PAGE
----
“Spanish cities are the kings of public space to me,” Hayley Flynn says. “They’re the kind of cities where you get your lunch, or an ice cream and you’ll quickly find a bench to sit down. It doesn’t cross your mind that you would have to wander around looking for one.”
Being able to comfortably rest without payment or fear of being moved on should be built into every city, Flynn tells me. Her ‘anti-tours’ around Manchester city centre, which have been running since 2012, encourage visitors to become city planners for the day, thinking critically about who benefits from decisions about street design and city planning.
“I’d always hoped that the tours would be a way to feedback to the council,” she says. “But it doesn’t really work in that way, unfortunately.”
Flynn speaks passionately about the importance of welcoming public space in Manchester, often visibly frustrated at what she sees as missed opportunities and short-sighted planning decisions. I contacted Flynn through Twitter, where she writes about urban developments under the moniker Skyliner.
We talk about the politics of a street bench: how few and far between they are in areas without shops and how their designs discourage prolonged use.
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“Almost all seating that you’ll find has the armrests and things that you initially think are just there as a comfort thing, but inhibit your ability to use that furniture in a different way,” Flynn says. “You have to sit up straight and how long are you comfortable doing that for? Not very long is the answer.”
Academics Gordon Savičić and Selena Savić talk about the idea of ‘unpleasant design’: the inability to lean back on a park bench is not a design failure, it successfully deters the public from using that bench as anything other than a temporary perch. The message to people who have no choice but to occupy these spaces – rough sleepers, disabled people, pregnant women – is clear: you may stop for a while, but we want you to move on.
This is not a side-effect of the bench’s architecture, it is proposed, tested and implemented for this purpose.
Cold, steel bolts protruding from wooden slats, awkward angles and sloping seats are design decisions. Walking through Manchester with this in mind makes the city’s very deliberately marketed propensity for ‘doing things differently’ ring very hollow.
Getting from Deansgate to Ancoats means navigating glowing advertising pillars which vie for attention and obstruct the pavement. Metal studs jut out of kerbs and plant pots and harsh fences divide public and private space.
“We’ve got things like anti-homeless spikes on ledges and in doorways,” Flynn says. “Some businesses have tried to say that they’re for the pigeons. I think it’s just so patronising to try and persuade us that it’s not there for anything other than dissuading humans to sit down.”
She points to the spikes installed outside Selfridges in 2015 which were removed after widespread public outrage. At the time, the shop said they were to ‘reduce litter and smoking’.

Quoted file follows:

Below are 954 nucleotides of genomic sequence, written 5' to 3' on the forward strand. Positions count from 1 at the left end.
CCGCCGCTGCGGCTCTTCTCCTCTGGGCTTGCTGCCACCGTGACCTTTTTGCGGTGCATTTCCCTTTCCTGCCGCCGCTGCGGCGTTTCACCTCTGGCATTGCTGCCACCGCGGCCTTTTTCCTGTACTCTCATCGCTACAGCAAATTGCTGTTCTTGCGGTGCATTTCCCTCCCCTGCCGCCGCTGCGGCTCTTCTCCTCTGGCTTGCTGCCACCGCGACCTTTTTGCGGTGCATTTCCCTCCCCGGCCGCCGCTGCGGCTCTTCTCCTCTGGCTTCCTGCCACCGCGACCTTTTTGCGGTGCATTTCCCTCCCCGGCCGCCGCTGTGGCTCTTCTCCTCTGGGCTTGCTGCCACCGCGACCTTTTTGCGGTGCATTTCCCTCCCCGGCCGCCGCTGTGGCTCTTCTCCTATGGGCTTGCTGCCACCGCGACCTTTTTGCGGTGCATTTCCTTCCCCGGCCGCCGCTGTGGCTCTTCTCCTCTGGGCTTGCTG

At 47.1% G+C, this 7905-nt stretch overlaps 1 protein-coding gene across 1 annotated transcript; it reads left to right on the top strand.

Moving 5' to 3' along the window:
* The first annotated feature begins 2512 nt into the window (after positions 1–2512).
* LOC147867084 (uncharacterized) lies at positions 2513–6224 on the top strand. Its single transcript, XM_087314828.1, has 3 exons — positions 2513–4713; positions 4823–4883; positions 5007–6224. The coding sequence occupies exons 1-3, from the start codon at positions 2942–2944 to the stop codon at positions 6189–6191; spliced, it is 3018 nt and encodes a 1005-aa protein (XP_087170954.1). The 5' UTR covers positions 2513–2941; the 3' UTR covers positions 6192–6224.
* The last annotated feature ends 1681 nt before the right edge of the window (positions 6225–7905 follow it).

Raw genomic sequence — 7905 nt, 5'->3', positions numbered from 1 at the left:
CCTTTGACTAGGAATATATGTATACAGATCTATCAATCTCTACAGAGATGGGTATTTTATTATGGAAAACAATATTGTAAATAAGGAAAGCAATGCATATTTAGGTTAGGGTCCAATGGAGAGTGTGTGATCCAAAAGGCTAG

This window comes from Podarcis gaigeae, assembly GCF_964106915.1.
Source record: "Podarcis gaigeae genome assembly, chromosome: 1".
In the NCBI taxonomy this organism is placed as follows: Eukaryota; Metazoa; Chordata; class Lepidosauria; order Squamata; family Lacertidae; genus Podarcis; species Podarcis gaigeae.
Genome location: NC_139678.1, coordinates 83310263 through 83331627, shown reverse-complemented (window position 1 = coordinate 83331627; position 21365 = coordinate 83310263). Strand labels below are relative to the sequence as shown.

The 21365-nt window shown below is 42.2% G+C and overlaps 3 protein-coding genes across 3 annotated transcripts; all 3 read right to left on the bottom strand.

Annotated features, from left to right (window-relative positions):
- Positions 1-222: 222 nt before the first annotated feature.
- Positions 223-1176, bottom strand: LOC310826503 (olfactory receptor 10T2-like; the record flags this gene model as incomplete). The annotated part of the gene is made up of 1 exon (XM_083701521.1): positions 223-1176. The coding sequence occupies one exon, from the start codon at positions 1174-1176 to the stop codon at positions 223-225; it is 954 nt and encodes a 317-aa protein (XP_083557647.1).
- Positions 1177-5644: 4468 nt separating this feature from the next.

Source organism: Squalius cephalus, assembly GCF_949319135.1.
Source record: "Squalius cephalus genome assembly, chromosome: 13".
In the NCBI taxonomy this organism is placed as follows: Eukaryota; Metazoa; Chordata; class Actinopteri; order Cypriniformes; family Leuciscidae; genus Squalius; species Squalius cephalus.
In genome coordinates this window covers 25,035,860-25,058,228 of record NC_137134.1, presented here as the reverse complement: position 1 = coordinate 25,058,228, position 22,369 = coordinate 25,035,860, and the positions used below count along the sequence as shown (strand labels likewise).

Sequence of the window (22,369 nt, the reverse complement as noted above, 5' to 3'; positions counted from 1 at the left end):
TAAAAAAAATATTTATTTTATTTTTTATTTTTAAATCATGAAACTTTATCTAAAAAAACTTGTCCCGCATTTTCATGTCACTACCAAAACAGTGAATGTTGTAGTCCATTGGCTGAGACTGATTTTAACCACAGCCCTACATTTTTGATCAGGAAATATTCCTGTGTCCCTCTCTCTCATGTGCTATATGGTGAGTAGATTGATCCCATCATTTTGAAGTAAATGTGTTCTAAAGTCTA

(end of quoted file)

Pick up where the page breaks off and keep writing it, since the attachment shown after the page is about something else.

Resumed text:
“We need to get rid of that whole anti-social rhetoric around being able to sit down or use a toilet,” Flynn says. It’s worth mentioning there are no stand-alone public toilets in Manchester city centre.
I ask if there are parts of the city centre use public space well. “In terms of good seating, I’d say that Chinatown is probably leading the way for me,” she says. “Unfortunately, that’s been picked apart as ‘we’ve got all this seating, but people also come there to do drugs’, so they fenced off some of the seating last year. That’s not the solution, you know?”
Flynn tells me about Greengate Square in Salford, which is designed as an amphitheatre. “It had a lot of potential to be a good space and then everything that was seen as extra or costly was cut back and that made the area less welcoming.”
Fountains had acted as a buffer for traffic noise and were a focal point for people sitting on the stone steps. “There were people who went there to do Tai Chi and it was a tranquil place,” Flynn says. “Now, people don’t go there because there’s no attraction – you’re meant to be watching an activity.”
Places like Stevenson Square have recently benefited from a rejuvenated café culture and are often lively meeting places, especially in the evening. Flynn is wary: “I guess people are still saying ‘pedestrianisation’, but to me it’s ‘beer garden-isation.’”
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“That is an element of the city that we need. It’s great for those businesses – I don’t want to be critical of that – but the only seating we’ve ever had there was in the bus stops and the bus stops have now been removed.”
It was unnerving, whilst walking through Spinningfields, to see a sign prohibiting cycling and skateboarding which had been erected by a private land management company, rather than a publicly accountable council. A pseudo-public space, where a business can decide what is acceptable behaviour and enforce it.
We end by talking about how cities like Manchester need to change. “I just go to places in Spain to think of great examples. It’s hard to think of one in particular because every street, even every backstreet, has got it nailed,” Flynn laughs.
“There’s a bin, there’s a chair, there’s a toilet over there and you can just sit and watch the world go by. I think that’s where we need to get. We don’t need to have one amazing space; we need every small space to have all those elements.”